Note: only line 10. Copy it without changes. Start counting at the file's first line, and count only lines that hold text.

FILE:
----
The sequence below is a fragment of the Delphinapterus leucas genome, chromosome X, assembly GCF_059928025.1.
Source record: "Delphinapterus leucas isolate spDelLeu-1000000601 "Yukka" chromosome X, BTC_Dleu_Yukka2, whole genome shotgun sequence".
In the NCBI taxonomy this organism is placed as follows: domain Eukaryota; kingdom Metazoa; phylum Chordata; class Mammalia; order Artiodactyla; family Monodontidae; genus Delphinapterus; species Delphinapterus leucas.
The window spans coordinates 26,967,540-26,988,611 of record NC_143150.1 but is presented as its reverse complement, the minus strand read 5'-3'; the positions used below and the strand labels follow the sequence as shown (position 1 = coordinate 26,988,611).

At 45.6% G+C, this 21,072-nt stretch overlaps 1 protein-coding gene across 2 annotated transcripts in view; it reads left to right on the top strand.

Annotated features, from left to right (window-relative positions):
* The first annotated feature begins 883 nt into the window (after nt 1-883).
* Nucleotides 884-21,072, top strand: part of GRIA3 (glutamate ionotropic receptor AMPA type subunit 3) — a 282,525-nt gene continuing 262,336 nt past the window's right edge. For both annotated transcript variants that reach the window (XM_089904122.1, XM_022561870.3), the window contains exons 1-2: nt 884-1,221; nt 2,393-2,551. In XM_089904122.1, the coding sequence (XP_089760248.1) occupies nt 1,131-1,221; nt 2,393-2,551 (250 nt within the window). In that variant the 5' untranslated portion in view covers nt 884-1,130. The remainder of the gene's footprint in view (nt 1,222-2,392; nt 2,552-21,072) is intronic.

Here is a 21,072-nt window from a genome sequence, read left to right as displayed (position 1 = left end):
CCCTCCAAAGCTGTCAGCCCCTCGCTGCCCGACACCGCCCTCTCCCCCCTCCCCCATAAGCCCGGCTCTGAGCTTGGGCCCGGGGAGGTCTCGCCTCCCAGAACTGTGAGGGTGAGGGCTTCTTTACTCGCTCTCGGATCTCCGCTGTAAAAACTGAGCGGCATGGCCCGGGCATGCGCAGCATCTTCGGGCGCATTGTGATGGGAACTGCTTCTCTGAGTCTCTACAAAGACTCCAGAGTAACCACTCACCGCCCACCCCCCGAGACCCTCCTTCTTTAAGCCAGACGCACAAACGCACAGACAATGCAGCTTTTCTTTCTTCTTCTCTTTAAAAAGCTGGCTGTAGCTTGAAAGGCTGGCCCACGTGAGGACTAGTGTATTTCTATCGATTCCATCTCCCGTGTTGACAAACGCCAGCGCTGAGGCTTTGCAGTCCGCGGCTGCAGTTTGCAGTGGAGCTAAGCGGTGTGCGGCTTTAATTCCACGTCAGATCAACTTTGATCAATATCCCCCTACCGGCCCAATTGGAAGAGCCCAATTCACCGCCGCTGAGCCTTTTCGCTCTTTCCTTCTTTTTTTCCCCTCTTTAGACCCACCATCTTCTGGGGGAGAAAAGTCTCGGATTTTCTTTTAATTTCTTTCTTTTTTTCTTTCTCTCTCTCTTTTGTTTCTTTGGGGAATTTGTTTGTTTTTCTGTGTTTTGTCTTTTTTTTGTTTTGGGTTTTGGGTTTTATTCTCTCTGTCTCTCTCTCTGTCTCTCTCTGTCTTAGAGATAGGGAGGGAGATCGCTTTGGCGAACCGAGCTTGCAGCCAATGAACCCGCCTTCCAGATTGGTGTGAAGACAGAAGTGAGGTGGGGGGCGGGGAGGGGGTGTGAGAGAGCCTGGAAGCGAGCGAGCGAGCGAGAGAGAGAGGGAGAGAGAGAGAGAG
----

CCCTCCAAAGCTGTCAGCCCCTCGCTGCCCGACACCGCCCTCTCCCCCCTCCCCCATAAGCCCGGCTCTGAGCTTGGGCCCGGGGAGGTCTCGCCTCCCAGAACTGTGAGGGTGAGGGCTTCTTTACTCGCTCTCGGATCTCCGCTGTAAAAACTGAGCGGCATGGCCCGGGCATGCGCAGCATCTTCGGGCGCATTGTGATGGGAACTGCTTCTCTGAGTCTCTACAAAGACTCCAGAGTAACCACTCACCGCCCACCCCCCGAGACCCTCCTTCTTTAAGCCAGACGCACAAACGCACAGACAATGCAGCTTTTCTTTCTTCTTCTCTTTAAAAAGCTGGCTGTAGCTTGAAAGGCTGGCCCACGTGAGGACTAGTGTATTTCTATCGATTCCATCTCCCGTGTTGACAAACGCCAGCGCTGAGGCTTTGCAGTCCGCGGCTGCAGTTTGCAGTGGAGCTAAGCGGTGTGCGGCTTTAATTCCACGTCAGATCAACTTTGATCAATATCCCCCTACCGGCCCAATTGGAAGAGCCCAATTCACCGCCGCTGAGCCTTTTCGCTCTTTCCTTCTTTTTTTCCCCTCTTTAGACCCACCATCTTCTGGGGGAGAAAAGTCTCGGATTTTCTTTTAATTTCTTTCTTTTTTTCTTTCTCTCTCTCTTTTGTTTCTTTGGGGAATTTGTTTGTTTTTCTGTGTTTTGTCTTTTTTTTGTTTTGGGTTTTGGGTTTTATTCTCTCTGTCTCTCTCTCTGTCTCTCTCTGTCTTAGAGATAGGGAGGGAGATCGCTTTGGCGAACCGAGCTTGCAGCCAATGAACCCGCCTTCCAGATTGGTGTGAAGACAGAAGTGAGGTGGGGGGCGGGGAGGGGGTGTGAGAGAGCCTGGAAGCGAGCGAGCGAGCGAGAGAGAGAGGGAGAGAGAGAGAGAG